We first evaluated the current water sources and then looked at the use of water in the following settings: urban, agricultural and the ecosystem. We took into account the changing climate, water management practices, and demographics. Through our research, we are demonstrating the appropriate use of saline and reclaimed water resources across agricultural, municipal and industrial environments and recommending revisions in cropping patterns and agricultural management practices. We are developing research and demonstration tools focused on improving the management of water at all scales (on-farm, M&I systems, canal operation, and irrigation district) within the Rio Grande Basin. Our goal is to identify the most economically efficient use of fresh and marginal water supplies to attain its highest social and agricultural value. Finally, it is essential to broaden outreach, demonstration, teaching, and tools to facilitate the efficient use of all available water resources for regional stakeholders. This research impacts the farmers and water managers in the Rio Grande Basin but will be relevant to similar watersheds in the Southwest United States and other arid regions around the world. We plan to reach out with our results to Regional Water Planning Groups, water managers, and the Extension service to continue knowledge sharing.
- Hydrological Assessment of Salinity in the Pecos River
- Installation of Rio Grande Project Area Monitoring Network
- Rio Grande Salinity Management Preliminary Economic Impact Assessment
- Use of Reclaimed Effluent and Salty Groundwater for Cotton Production
- Water Conservation Through Reuse of Graywater
- Soil Salinity Management Using Synthetic Organic Polymer
Transboundary Aquifer Assessment Program – Regional Groundwater Availability Study
The United States (US)-Mexico Transboundary Aquifer Assessment Program (TAAP) was established under the 2006 Act (Public Law 109-448) to develop and implement an integrated scientific approach to identify and assess priority transboundary aquifers. The overarching goal of TAAP is to produce scientific products for priority transboundary aquifers that—are capable of being broadly distributed and provide the scientific information needed by water managers and natural resource agencies on both sides of the United States-Mexico border to accomplish the missions of the managers and agencies effectively. Priority aquifers were named in the TAAP Act, and are the Hueco Bolson under Texas and Chihuahua Mexico, the Mesilla/Conejos-Médanos aquifer running underneath New Mexico and Chihuahua Mexico, and the San Pedro and Santa Cruz aquifers under the state of Arizona and Sonora, Mexico.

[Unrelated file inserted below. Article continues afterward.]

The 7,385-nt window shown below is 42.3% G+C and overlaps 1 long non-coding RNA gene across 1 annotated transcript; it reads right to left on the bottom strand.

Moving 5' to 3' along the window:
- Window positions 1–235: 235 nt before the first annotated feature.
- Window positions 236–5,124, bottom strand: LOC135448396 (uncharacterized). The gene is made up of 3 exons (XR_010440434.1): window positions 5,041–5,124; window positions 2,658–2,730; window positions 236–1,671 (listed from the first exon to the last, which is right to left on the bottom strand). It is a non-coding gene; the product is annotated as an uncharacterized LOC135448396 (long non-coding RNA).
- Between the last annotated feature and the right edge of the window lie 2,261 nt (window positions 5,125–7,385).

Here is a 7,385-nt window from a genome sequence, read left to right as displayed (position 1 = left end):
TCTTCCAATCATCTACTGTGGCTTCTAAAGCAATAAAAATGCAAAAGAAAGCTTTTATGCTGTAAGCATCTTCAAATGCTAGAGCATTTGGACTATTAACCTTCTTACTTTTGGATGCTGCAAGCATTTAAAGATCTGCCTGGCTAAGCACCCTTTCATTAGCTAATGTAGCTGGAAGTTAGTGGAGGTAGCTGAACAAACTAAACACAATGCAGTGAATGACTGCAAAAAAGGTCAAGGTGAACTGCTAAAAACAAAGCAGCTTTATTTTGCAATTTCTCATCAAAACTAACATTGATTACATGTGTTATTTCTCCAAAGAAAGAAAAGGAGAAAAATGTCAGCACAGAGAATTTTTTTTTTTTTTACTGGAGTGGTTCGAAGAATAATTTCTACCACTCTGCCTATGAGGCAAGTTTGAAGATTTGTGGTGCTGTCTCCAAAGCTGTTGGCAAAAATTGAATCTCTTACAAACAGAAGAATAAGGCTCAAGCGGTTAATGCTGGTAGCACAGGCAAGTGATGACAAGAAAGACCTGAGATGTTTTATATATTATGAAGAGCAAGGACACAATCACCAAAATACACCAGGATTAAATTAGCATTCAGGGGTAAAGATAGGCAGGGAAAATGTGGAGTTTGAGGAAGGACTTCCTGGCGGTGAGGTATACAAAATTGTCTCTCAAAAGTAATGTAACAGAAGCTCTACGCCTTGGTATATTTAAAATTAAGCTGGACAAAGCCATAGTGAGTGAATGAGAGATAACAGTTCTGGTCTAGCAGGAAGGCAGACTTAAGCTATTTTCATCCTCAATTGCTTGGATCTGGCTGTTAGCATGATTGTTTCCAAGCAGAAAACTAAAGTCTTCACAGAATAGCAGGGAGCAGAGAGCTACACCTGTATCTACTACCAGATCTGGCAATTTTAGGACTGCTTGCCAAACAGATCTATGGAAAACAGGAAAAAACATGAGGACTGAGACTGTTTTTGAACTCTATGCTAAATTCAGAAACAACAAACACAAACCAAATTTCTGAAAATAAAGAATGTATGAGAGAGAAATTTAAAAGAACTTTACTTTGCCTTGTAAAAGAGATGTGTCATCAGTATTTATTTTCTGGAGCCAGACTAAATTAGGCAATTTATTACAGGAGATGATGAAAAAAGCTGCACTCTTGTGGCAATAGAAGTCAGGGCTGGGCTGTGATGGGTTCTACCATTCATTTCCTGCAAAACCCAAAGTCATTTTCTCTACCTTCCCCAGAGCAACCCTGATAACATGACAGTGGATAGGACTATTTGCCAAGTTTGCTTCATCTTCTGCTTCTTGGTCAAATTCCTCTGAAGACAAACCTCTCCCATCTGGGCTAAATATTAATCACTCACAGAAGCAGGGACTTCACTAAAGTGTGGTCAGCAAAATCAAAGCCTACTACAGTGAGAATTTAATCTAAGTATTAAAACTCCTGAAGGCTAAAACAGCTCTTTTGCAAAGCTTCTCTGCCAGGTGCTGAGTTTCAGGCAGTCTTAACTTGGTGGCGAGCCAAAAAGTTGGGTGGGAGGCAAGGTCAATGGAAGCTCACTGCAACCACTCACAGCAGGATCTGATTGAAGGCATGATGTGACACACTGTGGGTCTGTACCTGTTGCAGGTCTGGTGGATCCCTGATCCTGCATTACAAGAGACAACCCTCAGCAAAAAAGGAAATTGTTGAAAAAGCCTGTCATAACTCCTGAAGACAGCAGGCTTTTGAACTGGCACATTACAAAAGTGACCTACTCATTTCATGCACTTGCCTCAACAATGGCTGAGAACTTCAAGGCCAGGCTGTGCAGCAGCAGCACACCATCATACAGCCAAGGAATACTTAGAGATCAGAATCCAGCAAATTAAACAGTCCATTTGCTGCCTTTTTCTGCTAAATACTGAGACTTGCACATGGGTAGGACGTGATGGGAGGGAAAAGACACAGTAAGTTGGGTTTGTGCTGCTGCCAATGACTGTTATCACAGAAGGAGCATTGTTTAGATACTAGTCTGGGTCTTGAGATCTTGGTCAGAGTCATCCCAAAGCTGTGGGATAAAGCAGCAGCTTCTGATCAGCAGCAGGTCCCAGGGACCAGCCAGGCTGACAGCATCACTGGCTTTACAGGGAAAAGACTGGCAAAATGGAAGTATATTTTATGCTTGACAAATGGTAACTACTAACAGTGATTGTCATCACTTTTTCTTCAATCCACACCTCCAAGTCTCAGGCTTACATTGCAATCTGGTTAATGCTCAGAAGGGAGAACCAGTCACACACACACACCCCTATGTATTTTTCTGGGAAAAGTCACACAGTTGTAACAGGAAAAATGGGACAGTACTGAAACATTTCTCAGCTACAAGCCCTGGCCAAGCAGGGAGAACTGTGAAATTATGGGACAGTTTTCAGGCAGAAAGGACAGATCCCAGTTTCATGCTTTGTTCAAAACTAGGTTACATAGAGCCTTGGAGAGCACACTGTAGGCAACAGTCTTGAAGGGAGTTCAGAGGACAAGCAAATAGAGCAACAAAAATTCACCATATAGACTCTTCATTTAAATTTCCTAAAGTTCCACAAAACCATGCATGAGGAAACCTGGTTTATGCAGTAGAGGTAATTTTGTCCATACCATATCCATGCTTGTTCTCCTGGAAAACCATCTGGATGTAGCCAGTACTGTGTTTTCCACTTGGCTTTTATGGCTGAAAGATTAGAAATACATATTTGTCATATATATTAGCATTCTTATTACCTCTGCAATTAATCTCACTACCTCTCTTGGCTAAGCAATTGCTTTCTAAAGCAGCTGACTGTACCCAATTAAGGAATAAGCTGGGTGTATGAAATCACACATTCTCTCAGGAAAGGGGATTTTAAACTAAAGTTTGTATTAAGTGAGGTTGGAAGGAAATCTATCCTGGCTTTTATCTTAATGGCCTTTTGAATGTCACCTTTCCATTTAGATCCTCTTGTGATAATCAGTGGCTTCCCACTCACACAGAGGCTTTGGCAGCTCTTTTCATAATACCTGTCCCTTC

The USGS Water Science Centers (WSC) and the Water Resources Research Institutes (WRRI) of Texas, New Mexico, and Arizona have worked collaboratively and will continue to work collaboratively under TAAP to achieve common goals by capitalizing on the capabilities and expertise that each organization possesses. The U.S. and Mexican State Departments facilitate bilateral projects and collaboration with Mexican universities and federal agencies such as the National Water Commission. In 2016 TAAP was added as a Regional Groundwater Availability Study under the Water Availability and Use Science Program of USGS.
TAMU Team (John Tracy, Rosario Sanchez, and Zhuping Sheng) focus on the shared aquifers along the US-Mexico border within Texas, including Hueco Bolson and Mesilla Basin aquifers as identified in the original Act.
Managed Aquifer Recharge – Powerful Tool for Conjunctive Management of Water Resources
TAMU Water Seed Grant: We are teaming with Dr. Gretchen Miller, Department of Civil Engineering of TAMU to develop better methods and guidance for determining the potential local and large scale effects of mixing native groundwater and introduced waters before ASR project development. We are working to demonstrate the impact of subsurface heterogeneity on ASR hydraulics and contaminant transport and providing recommendations on priorities for preliminary site investigation. As well as creating an operations/decision-making module to optimize energy use and enhance recovery fraction in ASR systems based on hydraulics and aquifer properties. This study includes case studies in El Paso and San Antonio in Texas and Belgium.